# Quillen's theorems A and B

## Two theorems needed for Quillen's Q-construction in algebraic K-theory / From Wikipedia, the free encyclopedia

In topology, a branch of mathematics, Quillen's **Theorem A** gives a sufficient condition for the classifying spaces of two categories to be homotopy equivalent. Quillen's **Theorem B** gives a sufficient condition for a square consisting of classifying spaces of categories to be homotopy Cartesian. The two theorems play central roles in Quillen's Q-construction in algebraic K-theory and are named after Daniel Quillen.

The precise statements of the theorems are as follows.[1]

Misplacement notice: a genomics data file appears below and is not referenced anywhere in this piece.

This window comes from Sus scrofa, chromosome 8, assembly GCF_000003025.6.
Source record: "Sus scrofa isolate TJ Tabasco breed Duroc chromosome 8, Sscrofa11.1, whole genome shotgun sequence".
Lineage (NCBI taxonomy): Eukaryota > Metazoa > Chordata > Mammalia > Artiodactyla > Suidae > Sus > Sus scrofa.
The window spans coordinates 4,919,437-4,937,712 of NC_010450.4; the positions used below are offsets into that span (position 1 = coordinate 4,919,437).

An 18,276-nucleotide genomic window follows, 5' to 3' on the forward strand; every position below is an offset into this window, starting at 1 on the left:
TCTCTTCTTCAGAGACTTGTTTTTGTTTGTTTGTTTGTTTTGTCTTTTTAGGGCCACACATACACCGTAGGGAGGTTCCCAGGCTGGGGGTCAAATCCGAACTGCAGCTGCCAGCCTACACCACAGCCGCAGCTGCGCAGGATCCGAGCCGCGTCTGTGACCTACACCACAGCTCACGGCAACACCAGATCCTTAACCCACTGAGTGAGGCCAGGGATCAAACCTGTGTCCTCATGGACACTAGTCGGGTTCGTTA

**Quillen's Theorem A** — If $f:C\to D$ is a functor such that the classifying space $B(d\downarrow f)$ of the comma category $d\downarrow f$ is contractible for any object *d* in *D*, then *f* induces a homotopy equivalence $BC\to BD$.

**Quillen's Theorem B** — If $f:C\to D$ is a functor that induces a homotopy equivalence $B(d'\downarrow f)\to B(d\downarrow f)$ for any morphism $d\to d'$, then there is an induced long exact sequence:

- $\cdots \to \pi _{i+1}BD\to \pi _{i}B(d\downarrow f)\to \pi _{i}BC\to \pi _{i}BD\to \cdots .$

In general, the homotopy fiber of $Bf:BC\to BD$ is not naturally the classifying space of a category: there is no natural category $Ff$ such that $FBf=BFf$. Theorem B constructs $Ff$ in a case when $f$ is especially nice.